A british oil company is cutting its new CEO’s pay by more than half, in a rare win for shareholders who had opposed the company’s initial proposal for compensating chief executive Helge Lund.
After major shareholders and a U.K. government official publicly opposed BG Group’s plan to award Lund 12 million pounds ($19 million) in stock this year, the company announced Monday that it will stretch the award out over 5 years and attach stricter performance incentives to it. It now expects the award to be worth 4.7 million pounds, or about $7.4 million.
The change means Lund’s pay will follow the company’s existing rules for executive compensation schemes, which BG had sought to bend to help it woo Lund away from his previous post at a competitor firm. Abandoning its usual pay rules and accelerating Lund’s stock award had brought criticism from multiple large investment advising companies including four of the largest institutional investors in the company. Vince Cable, the top minister for business issues in Prime Minister David Cameron’s government, also publicly criticized the proposal as “excessive.”
Monday’s reversal offers a contrast to unsuccessful efforts to curb CEO pay plans by shareholders in America. Institutional Shareholder Services (ISS), one of the advisory firms that helped back BG into a corner over Lund’s pay in recent weeks, has also called for Microsoft investors to vote against the tech giant’s plan to pay new CEO Satya Nadella about $90 million in fiscal year 2014. But ISS’ call for a non-binding “no” vote hasn’t chastened Microsoft, which insists that it is only trying to bind Nadella’s personal fortunes to the company’s performance in the same way as it did with previous CEOs who held far more company stock.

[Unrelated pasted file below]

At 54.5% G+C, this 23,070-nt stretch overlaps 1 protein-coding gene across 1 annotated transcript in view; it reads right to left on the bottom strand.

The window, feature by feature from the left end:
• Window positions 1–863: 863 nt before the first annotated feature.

Giant stock awards to CEOs on both sides of the Atlantic illustrate the deficiencies in the current system for determining executive pay at the largest companies. Actual company performance only accounts for about 12 cents out of every dollar of the variation in CEO pay between comparable companies, and corporations often rely on compensation consultants who consistently drive CEO pay higher and higher regardless of job performance. From Walmart to Wynn Resorts to Walt Disney, the largest and most profitable American companies have either ignored their own performance pay rules or rigged those performance targets to essentially guarantee their bosses extra compensation.
Because these companies often compete with one another for what is perceived to be the top executive talent in their industry, CEO pay tends to snowball over time. The gap between what CEOs make and what working people earn for their labor has exploded since the 1980s, and today stands at nearly 300-to-1 among the largest U.S. corporations. While people around the world know that CEO-to-worker pay ratios are higher than they would like, they still severely underestimate just how far out of hand the comparison has become. Americans think that CEOs make a mere 30 times more than what they pay their workers.